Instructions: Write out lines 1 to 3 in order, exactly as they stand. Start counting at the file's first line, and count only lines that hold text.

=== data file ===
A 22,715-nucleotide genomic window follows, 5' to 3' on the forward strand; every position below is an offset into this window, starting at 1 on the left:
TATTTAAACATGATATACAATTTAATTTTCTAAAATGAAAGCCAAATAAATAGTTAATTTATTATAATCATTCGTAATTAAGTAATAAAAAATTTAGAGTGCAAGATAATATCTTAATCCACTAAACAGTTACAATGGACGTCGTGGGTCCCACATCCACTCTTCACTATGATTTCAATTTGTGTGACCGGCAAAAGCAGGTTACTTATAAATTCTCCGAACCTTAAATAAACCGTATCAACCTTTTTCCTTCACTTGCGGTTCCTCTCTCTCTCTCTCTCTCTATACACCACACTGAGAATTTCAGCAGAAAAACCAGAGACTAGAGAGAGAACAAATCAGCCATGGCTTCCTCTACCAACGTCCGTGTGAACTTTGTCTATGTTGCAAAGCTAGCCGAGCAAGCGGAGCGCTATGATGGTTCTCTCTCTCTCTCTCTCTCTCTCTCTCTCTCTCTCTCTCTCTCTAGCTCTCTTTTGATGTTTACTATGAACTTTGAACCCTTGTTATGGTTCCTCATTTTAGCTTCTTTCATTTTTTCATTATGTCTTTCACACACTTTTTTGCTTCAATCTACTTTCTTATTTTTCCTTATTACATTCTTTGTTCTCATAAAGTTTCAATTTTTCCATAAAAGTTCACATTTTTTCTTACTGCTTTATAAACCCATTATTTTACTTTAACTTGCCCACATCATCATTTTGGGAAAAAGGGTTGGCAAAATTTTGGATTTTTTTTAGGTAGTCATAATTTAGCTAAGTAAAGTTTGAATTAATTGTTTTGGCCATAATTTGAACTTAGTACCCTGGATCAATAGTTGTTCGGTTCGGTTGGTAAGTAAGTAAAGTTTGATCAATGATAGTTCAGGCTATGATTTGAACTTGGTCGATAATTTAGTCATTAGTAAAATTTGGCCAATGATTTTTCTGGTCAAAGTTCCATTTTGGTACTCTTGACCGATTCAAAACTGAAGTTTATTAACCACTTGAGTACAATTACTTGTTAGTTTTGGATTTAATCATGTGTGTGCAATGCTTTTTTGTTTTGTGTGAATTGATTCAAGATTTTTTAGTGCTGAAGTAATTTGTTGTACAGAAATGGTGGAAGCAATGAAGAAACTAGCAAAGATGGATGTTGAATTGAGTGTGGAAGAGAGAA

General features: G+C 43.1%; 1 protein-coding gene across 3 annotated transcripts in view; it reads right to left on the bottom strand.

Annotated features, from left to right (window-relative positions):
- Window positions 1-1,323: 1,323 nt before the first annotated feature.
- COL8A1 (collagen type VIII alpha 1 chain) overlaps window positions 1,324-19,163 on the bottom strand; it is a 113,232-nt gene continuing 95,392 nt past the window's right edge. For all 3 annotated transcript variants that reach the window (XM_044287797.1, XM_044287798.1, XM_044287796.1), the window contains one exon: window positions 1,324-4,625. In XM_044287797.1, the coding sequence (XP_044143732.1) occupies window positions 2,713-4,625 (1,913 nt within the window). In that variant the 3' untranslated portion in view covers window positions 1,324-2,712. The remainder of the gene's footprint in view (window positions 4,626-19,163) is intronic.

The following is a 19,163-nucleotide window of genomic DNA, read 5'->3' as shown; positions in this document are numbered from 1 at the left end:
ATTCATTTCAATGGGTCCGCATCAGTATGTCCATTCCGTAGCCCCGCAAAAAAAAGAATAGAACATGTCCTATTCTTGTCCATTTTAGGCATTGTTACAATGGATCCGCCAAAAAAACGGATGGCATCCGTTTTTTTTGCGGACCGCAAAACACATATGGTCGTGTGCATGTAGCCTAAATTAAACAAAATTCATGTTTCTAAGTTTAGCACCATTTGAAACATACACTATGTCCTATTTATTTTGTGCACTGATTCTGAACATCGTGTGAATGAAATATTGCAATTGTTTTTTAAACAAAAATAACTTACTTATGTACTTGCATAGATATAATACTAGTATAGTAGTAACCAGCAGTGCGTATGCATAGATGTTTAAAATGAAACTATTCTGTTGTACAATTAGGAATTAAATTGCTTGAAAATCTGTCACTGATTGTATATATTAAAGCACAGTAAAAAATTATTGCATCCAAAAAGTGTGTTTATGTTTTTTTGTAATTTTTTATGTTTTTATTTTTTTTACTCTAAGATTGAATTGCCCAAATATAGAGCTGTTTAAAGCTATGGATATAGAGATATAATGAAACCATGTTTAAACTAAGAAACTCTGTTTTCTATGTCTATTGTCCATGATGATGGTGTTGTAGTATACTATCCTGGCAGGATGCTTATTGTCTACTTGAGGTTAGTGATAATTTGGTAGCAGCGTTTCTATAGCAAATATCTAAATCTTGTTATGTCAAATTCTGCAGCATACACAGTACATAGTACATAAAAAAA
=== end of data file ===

A 22,715-nucleotide genomic window follows, 5' to 3' on the forward strand; every position below is an offset into this window, starting at 1 on the left:
TATTTAAACATGATATACAATTTAATTTTCTAAAATGAAAGCCAAATAAATAGTTAATTTATTATAATCATTCGTAATTAAGTAATAAAAAATTTAGAGTGCAAGATAATATCTTAATCCACTAAACAGTTACAATGGACGTCGTGGGTCCCACATCCACTCTTCACTATGATTTCAATTTGTGTGACCGGCAAAAGCAGGTTACTTATAAATTCTCCGAACCTTAAATAAACCGTATCAACCTTTTTCCTTCACTTGCGGTTCCTCTCTCTCTCTCTCTCTCTATACACCACACTGAGAATTTCAGCAGAAAAACCAGAGACTAGAGAGAGAACAAATCAGCCATGGCTTCCTCTACCAACGTCCGTGTGAACTTTGTCTATGTTGCAAAGCTAGCCGAGCAAGCGGAGCGCTATGATGGTTCTCTCTCTCTCTCTCTCTCTCTCTCTCTCTCTCTCTCTCTCTCTAGCTCTCTTTTGATGTTTACTATGAACTTTGAACCCTTGTTATGGTTCCTCATTTTAGCTTCTTTCATTTTTTCATTATGTCTTTCACACACTTTTTTGCTTCAATCTACTTTCTTATTTTTCCTTATTACATTCTTTGTTCTCATAAAGTTTCAATTTTTCCATAAAAGTTCACATTTTTTCTTACTGCTTTATAAACCCATTATTTTACTTTAACTTGCCCACATCATCATTTTGGGAAAAAGGGTTGGCAAAATTTTGGATTTTTTTTAGGTAGTCATAATTTAGCTAAGTAAAGTTTGAATTAATTGTTTTGGCCATAATTTGAACTTAGTACCCTGGATCAATAGTTGTTCGGTTCGGTTGGTAAGTAAGTAAAGTTTGATCAATGATAGTTCAGGCTATGATTTGAACTTGGTCGATAATTTAGTCATTAGTAAAATTTGGCCAATGATTTTTCTGGTCAAAGTTCCATTTTGGTACTCTTGACCGATTCAAAACTGAAGTTTATTAACCACTTGAGTACAATTACTTGTTAGTTTTGGATTTAATCATGTGTGTGCAATGCTTTTTTGTTTTGTGTGAATTGATTCAAGATTTTTTAGTGCTGAAGTAATTTGTTGTACAGAAATGGTGGAAGCAATGAAGAAACTAGCAAAGATGGATGTTGAATTGAGTGTGGAAGAGAGAA

General features: G+C 43.1%; 1 protein-coding gene across 3 annotated transcripts in view; it reads right to left on the bottom strand.